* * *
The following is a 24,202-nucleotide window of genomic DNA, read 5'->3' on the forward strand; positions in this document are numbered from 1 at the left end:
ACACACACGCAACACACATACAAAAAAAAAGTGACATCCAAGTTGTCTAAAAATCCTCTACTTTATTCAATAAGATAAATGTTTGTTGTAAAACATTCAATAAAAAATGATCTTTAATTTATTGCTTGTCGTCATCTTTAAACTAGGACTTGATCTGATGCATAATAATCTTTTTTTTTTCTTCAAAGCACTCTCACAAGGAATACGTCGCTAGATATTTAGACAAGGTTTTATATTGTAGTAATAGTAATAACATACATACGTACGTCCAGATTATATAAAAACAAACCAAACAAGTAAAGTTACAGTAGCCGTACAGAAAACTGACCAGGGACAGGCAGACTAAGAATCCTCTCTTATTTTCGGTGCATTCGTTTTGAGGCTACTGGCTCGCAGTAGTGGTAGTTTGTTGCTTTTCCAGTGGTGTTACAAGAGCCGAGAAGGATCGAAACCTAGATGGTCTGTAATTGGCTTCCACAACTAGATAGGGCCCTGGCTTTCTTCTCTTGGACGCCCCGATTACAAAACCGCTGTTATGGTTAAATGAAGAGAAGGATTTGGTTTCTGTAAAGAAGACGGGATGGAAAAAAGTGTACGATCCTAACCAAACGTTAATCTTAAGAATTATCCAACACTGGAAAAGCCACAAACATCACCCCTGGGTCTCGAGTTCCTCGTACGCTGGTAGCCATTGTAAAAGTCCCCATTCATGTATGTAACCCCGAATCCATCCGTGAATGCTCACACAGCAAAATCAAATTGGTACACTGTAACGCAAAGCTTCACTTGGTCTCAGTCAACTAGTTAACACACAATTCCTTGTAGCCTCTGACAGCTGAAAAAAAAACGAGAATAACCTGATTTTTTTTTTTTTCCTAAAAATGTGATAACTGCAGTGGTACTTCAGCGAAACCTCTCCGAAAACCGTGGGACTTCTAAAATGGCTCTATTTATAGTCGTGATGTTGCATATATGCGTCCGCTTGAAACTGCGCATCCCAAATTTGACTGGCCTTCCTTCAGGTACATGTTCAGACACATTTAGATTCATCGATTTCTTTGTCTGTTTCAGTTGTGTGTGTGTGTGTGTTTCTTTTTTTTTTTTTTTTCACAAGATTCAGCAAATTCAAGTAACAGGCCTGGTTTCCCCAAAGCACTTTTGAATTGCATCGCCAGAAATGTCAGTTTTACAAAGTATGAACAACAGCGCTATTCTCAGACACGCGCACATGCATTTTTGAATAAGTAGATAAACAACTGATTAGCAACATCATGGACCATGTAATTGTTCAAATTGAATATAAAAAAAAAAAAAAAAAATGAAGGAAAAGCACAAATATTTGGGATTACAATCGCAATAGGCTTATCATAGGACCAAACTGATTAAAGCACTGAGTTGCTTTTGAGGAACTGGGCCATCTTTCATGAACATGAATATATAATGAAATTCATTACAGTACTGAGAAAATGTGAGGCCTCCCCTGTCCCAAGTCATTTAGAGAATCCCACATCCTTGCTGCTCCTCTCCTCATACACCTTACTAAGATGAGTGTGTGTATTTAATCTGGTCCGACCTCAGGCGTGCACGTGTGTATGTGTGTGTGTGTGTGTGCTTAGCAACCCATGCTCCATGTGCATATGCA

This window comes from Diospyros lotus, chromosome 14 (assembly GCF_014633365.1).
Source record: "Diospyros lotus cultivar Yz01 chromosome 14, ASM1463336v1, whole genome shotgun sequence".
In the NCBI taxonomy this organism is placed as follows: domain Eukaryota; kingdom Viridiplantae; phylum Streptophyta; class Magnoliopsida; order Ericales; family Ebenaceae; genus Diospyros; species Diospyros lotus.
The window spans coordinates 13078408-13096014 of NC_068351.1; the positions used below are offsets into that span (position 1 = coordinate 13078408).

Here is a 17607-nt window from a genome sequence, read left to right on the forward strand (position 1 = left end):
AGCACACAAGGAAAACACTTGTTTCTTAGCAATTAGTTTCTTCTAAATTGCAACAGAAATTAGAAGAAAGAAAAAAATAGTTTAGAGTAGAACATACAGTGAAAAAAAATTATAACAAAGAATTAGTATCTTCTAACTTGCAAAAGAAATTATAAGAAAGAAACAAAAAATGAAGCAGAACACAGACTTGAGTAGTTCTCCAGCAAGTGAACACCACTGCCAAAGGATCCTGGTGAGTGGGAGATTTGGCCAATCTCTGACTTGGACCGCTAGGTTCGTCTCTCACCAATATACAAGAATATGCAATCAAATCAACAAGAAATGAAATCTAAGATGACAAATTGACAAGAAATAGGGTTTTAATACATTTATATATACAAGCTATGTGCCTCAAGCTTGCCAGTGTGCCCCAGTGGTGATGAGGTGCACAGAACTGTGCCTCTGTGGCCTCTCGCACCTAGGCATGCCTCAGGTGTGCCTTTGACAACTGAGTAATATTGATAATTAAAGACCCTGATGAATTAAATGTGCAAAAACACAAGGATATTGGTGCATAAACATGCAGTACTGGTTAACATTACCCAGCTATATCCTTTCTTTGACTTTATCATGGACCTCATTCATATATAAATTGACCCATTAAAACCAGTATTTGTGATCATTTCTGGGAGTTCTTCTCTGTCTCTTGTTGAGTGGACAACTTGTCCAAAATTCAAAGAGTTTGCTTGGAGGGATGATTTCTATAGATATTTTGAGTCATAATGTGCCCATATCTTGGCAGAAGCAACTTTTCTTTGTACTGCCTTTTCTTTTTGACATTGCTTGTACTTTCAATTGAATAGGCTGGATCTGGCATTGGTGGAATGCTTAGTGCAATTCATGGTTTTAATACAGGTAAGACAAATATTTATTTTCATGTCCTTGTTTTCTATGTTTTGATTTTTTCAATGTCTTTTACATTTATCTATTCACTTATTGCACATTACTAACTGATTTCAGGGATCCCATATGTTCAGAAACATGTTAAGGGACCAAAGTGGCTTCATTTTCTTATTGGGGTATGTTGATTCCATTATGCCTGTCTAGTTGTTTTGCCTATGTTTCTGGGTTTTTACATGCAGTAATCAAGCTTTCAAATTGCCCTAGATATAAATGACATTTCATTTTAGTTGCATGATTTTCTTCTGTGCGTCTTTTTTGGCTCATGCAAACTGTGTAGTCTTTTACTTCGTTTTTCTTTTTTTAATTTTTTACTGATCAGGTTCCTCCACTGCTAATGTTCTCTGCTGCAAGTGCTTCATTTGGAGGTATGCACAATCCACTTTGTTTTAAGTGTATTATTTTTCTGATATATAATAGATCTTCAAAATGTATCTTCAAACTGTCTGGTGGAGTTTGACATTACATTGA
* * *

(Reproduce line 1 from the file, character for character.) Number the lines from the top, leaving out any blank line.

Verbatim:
The following is a 24,202-nucleotide window of genomic DNA, read 5'->3' on the forward strand; positions in this document are numbered from 1 at the left end: